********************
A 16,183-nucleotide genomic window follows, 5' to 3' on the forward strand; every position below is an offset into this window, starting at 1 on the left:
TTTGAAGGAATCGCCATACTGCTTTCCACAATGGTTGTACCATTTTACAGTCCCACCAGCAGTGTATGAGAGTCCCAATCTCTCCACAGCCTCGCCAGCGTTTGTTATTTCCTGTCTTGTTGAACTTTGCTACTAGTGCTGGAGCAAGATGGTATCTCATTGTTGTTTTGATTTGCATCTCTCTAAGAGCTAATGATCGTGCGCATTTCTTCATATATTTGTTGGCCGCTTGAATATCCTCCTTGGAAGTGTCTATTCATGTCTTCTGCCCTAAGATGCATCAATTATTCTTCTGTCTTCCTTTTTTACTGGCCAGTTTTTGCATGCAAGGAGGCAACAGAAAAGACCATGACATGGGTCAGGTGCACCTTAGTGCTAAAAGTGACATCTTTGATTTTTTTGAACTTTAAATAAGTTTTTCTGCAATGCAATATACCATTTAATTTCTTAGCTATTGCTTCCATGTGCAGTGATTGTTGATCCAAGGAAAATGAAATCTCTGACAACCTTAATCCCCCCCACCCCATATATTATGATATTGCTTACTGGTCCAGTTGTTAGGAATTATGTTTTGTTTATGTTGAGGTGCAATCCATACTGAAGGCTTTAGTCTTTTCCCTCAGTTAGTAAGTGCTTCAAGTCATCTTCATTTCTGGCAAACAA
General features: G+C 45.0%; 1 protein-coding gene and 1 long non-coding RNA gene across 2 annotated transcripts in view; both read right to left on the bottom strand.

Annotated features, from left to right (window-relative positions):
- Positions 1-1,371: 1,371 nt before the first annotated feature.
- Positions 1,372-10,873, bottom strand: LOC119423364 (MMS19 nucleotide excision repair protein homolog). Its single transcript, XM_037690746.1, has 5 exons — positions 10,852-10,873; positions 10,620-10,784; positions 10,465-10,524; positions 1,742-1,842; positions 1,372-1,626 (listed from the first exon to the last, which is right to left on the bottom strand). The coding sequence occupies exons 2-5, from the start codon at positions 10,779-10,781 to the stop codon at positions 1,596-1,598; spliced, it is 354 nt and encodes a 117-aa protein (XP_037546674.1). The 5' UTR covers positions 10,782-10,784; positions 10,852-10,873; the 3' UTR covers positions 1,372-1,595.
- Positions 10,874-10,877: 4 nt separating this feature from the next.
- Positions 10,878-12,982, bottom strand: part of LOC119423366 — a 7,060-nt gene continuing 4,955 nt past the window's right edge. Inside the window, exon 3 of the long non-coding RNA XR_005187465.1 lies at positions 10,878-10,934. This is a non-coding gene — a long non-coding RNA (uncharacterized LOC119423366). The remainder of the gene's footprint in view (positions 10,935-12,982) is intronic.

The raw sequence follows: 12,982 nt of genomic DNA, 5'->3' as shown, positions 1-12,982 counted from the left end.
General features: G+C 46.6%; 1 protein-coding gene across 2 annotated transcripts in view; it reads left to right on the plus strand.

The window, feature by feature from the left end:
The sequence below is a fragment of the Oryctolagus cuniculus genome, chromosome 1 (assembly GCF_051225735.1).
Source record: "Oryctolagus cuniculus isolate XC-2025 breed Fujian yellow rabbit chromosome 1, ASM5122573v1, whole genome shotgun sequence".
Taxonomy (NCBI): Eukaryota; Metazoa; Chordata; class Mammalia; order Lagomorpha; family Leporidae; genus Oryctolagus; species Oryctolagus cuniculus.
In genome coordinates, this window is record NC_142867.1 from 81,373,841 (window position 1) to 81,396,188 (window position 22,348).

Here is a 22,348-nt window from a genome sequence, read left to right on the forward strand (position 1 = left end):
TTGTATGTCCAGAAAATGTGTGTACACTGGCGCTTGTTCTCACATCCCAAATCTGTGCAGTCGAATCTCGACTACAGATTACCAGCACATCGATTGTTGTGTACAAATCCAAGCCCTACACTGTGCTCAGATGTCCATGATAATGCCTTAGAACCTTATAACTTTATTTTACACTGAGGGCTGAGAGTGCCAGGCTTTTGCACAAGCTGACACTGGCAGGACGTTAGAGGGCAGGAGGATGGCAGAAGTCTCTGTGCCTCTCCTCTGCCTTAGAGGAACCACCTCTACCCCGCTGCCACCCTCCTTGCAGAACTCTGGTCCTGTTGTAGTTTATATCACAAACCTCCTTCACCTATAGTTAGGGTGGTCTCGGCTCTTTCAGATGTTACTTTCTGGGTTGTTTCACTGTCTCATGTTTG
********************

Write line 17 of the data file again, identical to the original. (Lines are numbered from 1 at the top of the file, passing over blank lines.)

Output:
TTGTATGTCCAGAAAATGTGTGTACACTGGCGCTTGTTCTCACATCCCAAATCTGTGCAGTCGAATCTCGACTACAGATTACCAGCACATCGATTGTTGTGTACAAATCCAAGCCCTACACTGTGCTCAGATGTCCATGATAATGCCTTAGAACCTTATAACTTTATTTTACACTGAGGGCTGAGAGTGCCAGGCTTTTGCACAAGCTGACACTGGCAGGACGTTAGAGGGCAGGAGGATGGCAGAAGTCTCTGTGCCTCTCCTCTGCCTTAGAGGAACCACCTCTACCCCGCTGCCACCCTCCTTGCAGAACTCTGGTCCTGTTGTAGTTTATATCACAAACCTCCTTCACCTATAGTTAGGGTGGTCTCGGCTCTTTCAGATGTTACTTTCTGGGTTGTTTCACTGTCTCATGTTTG